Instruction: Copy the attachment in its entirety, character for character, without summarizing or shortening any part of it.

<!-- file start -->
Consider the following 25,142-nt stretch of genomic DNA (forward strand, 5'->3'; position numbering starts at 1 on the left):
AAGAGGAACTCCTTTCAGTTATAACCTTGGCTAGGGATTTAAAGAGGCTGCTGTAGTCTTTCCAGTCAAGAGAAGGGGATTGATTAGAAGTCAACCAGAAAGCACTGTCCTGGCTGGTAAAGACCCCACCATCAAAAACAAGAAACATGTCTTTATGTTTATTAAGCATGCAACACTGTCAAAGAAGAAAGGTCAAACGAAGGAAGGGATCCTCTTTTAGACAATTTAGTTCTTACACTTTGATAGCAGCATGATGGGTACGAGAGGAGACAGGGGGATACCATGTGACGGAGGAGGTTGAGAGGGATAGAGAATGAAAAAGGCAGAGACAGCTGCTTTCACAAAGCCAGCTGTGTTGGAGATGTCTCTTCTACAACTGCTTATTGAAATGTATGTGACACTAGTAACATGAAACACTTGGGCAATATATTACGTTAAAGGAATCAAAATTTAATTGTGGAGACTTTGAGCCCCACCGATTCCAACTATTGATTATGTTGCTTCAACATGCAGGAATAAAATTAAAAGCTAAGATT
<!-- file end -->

Consider the following 25,142-nt stretch of genomic DNA (forward strand, 5'->3'; position numbering starts at 1 on the left):
AAGAGGAACTCCTTTCAGTTATAACCTTGGCTAGGGATTTAAAGAGGCTGCTGTAGTCTTTCCAGTCAAGAGAAGGGGATTGATTAGAAGTCAACCAGAAAGCACTGTCCTGGCTGGTAAAGACCCCACCATCAAAAACAAGAAACATGTCTTTATGTTTATTAAGCATGCAACACTGTCAAAGAAGAAAGGTCAAACGAAGGAAGGGATCCTCTTTTAGACAATTTAGTTCTTACACTTTGATAGCAGCATGATGGGTACGAGAGGAGACAGGGGGATACCATGTGACGGAGGAGGTTGAGAGGGATAGAGAATGAAAAAGGCAGAGACAGCTGCTTTCACAAAGCCAGCTGTGTTGGAGATGTCTCTTCTACAACTGCTTATTGAAATGTATGTGACACTAGTAACATGAAACACTTGGGCAATATATTACGTTAAAGGAATCAAAATTTAATTGTGGAGACTTTGAGCCCCACCGATTCCAACTATTGATTATGTTGCTTCAACATGCAGGAATAAAATTAAAAGCTAAGATT